Reading the Bible Missionally with Tony Stiff – Part I
Today starts a new series of blog post by Tony Stiff on Reading the Bible Missionally. If we are going to make sense of our sacred text, we must learn to read it missionally and this short series will give us some meaningful ways to do that. You can learn more about Tony and his vocation at the bottom of each entry. Here is the introduction to the series.
“It is not enough, however, just to say that mission has a solid biblical foundation, we also need to see that the Bible has its roots in mission. That is, the Bible is the product of God’s engagement through God’s people in God’s world for God’s ultimate purposes for the nations and the world…So from beginning to end, the Bible is missional, by its very existence and by its comprehensive message. Mission then has to be a prime hermeneutical key for our own Bible reading and teaching.” (Wright 2003:3)
What is the missional conversation all about?
The missional conversation is connected to a new situational and theological awareness that Christians in the West are coming to. The situational awareness is tied to the ever declining presence and inﬂuence that the Church in the Western world is having and how that is causing Christians in the West to rethink what it means to be the church sent – the missional church. Darrell L. Guder, editor of perhaps the most well known work on the topic called The Missional Church, sets up the problem facing the Church in the Western world today; “Rather than occupying a central and inﬂuential place, North American Christian churches are increasingly marginalized, so much so that in our urban areas they represent a minority movement. It is by now a truism to speak of North America as a mission ﬁeld.” (Guder 1998:2)
The theological awareness that is spreading across the Church in the West is that God himself is missional. God is sent and we as his people must see our churches as sent. Again, Darrell L. Guder ﬁlls this out when he says; “We have come to see that mission is not merely the activity of the church. Rather, mission is the result of God’s initiative, rooted in God’s purposes to restore and heal creation. Mission means sending, and it is the central biblical theme describing the purpose of God’s actions in human history…We have learned to speak of God as a missionary God. Thus we have learned to understand the church as a “sent people.” (Guder 1998:4) As Jesus said, “As the Father has sent me, so I send you.” (John 20:12)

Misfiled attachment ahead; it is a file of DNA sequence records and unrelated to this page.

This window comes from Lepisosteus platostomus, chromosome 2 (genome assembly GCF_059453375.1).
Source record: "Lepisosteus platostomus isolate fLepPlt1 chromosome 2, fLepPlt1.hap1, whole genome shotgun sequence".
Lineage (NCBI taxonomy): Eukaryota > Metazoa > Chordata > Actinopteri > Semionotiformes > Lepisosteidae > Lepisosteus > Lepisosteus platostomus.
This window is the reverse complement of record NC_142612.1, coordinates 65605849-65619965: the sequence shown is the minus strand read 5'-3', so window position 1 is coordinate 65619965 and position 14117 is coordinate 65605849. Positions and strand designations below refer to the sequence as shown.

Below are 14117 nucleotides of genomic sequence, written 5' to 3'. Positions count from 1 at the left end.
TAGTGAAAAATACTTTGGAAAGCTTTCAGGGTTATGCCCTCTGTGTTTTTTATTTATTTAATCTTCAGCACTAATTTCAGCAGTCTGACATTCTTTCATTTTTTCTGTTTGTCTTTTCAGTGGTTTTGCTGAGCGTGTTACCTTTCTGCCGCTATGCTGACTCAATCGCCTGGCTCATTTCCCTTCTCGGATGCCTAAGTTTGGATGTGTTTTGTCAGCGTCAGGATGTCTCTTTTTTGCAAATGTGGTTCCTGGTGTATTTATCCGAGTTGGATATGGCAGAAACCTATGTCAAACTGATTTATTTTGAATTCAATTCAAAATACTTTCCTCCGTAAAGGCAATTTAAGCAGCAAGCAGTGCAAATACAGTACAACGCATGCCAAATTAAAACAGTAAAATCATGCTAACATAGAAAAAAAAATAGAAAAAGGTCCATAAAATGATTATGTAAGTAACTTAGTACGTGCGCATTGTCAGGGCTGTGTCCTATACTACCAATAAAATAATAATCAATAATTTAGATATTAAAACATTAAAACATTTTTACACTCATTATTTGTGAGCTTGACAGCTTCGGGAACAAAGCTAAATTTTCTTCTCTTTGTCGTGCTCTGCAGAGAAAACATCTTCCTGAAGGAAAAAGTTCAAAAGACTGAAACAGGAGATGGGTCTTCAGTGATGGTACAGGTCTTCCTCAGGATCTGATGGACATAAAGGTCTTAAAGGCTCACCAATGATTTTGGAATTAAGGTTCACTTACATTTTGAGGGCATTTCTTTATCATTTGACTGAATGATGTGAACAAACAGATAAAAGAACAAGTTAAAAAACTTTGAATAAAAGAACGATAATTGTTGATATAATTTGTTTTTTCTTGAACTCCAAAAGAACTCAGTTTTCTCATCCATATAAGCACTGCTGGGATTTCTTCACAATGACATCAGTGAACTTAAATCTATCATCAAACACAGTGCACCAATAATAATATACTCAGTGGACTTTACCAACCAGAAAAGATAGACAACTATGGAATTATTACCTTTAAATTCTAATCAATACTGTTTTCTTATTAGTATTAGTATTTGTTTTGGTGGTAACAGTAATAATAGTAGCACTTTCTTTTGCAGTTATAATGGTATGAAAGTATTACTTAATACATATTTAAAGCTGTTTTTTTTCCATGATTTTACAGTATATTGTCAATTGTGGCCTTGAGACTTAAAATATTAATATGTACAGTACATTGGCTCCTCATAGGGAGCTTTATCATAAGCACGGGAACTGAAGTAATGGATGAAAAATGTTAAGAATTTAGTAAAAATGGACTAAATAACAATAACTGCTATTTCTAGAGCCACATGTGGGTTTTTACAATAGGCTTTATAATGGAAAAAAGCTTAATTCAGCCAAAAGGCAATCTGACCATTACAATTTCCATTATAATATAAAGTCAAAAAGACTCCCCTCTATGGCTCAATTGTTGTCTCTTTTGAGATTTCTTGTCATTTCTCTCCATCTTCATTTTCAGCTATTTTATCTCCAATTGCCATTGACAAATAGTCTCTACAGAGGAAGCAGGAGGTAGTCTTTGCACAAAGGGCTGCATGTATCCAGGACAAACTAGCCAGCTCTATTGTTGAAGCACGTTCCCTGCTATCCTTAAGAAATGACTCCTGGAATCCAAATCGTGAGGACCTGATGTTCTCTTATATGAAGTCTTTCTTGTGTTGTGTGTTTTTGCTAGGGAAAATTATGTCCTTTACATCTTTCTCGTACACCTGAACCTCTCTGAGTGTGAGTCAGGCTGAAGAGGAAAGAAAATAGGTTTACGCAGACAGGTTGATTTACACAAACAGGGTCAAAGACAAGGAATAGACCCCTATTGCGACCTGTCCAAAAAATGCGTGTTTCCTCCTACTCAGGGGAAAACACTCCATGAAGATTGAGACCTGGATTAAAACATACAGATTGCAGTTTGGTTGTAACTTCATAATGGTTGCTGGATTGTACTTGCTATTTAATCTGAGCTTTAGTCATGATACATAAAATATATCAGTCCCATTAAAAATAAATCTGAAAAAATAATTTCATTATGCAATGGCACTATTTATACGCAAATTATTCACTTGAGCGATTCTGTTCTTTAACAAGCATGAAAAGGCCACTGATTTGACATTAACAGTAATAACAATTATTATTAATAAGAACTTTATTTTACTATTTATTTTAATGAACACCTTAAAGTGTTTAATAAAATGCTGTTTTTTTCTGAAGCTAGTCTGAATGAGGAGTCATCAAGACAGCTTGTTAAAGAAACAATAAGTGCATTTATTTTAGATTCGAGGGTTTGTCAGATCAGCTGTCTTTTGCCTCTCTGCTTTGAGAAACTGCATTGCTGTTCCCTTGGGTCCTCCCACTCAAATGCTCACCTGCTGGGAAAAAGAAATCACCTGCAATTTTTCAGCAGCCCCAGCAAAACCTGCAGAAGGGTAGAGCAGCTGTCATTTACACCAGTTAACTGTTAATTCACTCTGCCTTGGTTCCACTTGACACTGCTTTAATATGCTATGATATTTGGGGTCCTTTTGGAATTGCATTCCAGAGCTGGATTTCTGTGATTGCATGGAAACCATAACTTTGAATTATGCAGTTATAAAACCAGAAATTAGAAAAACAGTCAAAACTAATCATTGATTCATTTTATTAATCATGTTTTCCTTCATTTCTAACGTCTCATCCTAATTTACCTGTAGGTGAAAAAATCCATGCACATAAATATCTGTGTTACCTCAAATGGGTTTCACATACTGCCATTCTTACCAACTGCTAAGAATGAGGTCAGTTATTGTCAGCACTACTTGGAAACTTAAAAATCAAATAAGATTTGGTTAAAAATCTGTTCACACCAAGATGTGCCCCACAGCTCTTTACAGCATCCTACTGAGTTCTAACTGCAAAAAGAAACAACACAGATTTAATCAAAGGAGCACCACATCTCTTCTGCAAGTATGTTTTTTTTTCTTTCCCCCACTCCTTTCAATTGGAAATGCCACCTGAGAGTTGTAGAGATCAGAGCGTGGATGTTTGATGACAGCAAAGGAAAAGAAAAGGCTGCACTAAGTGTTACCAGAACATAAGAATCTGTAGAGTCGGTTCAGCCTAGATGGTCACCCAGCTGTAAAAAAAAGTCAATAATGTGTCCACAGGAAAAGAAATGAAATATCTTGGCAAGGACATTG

The West has been growing more and more Post-Christian but for a God who is missional, and for a church who because she is made in His images is also missional, this shift to a more Post-Christian setting in the West is a huge opportunity to be what by nature she is called to be. A sent people.
What is a missional church?
“A missional church is characterized by a great deal of respect for people who don’t believe. In other words a missional church understands what its like not to believe.” (Keller) What that means is that missional churches give great consideration to how they speak both corporately in preaching and teaching, as well as in smaller community dynamics like small group discussions because they view themselves as a sent people. Missional churches are well versed in their surrounding culture’s stories and they know how to retell them in a way that contextualizes the Gospel. What this means for missional churches reading of Scripture is that it is marked by cultural sensitivity. They are able to see how it is a word for them, for their community, centered upon how Christ has already and is yet to bring God’s Kingdom agendas to bear on the brokenness of their world. Missional churches don’t stop here though, they are not only self-reﬂective about their faith and mutually- respecting of their unbelieving neighbors, but they also actively seek to equip each other for service in the public arena.
Why read the Bible missionally?
Without a missional hermeneutic (a way of reading, understanding, and applying text) it is impossible to be a missional church. There is, however, an even more important reason why we should read the Bible missionally. A reason indicated in the opening quote by Christopher Wright, “So from beginning to end, the Bible is missional, by its very existence and by its comprehensive message. Mission then has to be a prime hermeneutical key for our own Bible reading…” (Wright 2003:3) We should read the Bible missionally because the Bible is a missional book that”s not to be only studied, but to be read as a word from Him to empower His mission through us.
The following series of posts will explore what it means to read Scripture missionally by learning to read Scripture in light of its missional origin, its missional narrative, our missional context as readers, and the missional engagement Scripture makes in our culture.
|Tony Stiff is a pastor seeking to make sense of an ever changing ecclesial landscape while continuing to bring God’s Kingdom to bear on a global/local world. This is almost as daunting a task as loving my wife as Christ loved the church, and raising my child to have her moms strengths rather than her dads weaknesses. I am currently searching for a pastoral calling in a city. My resume website is tonystiff.com.|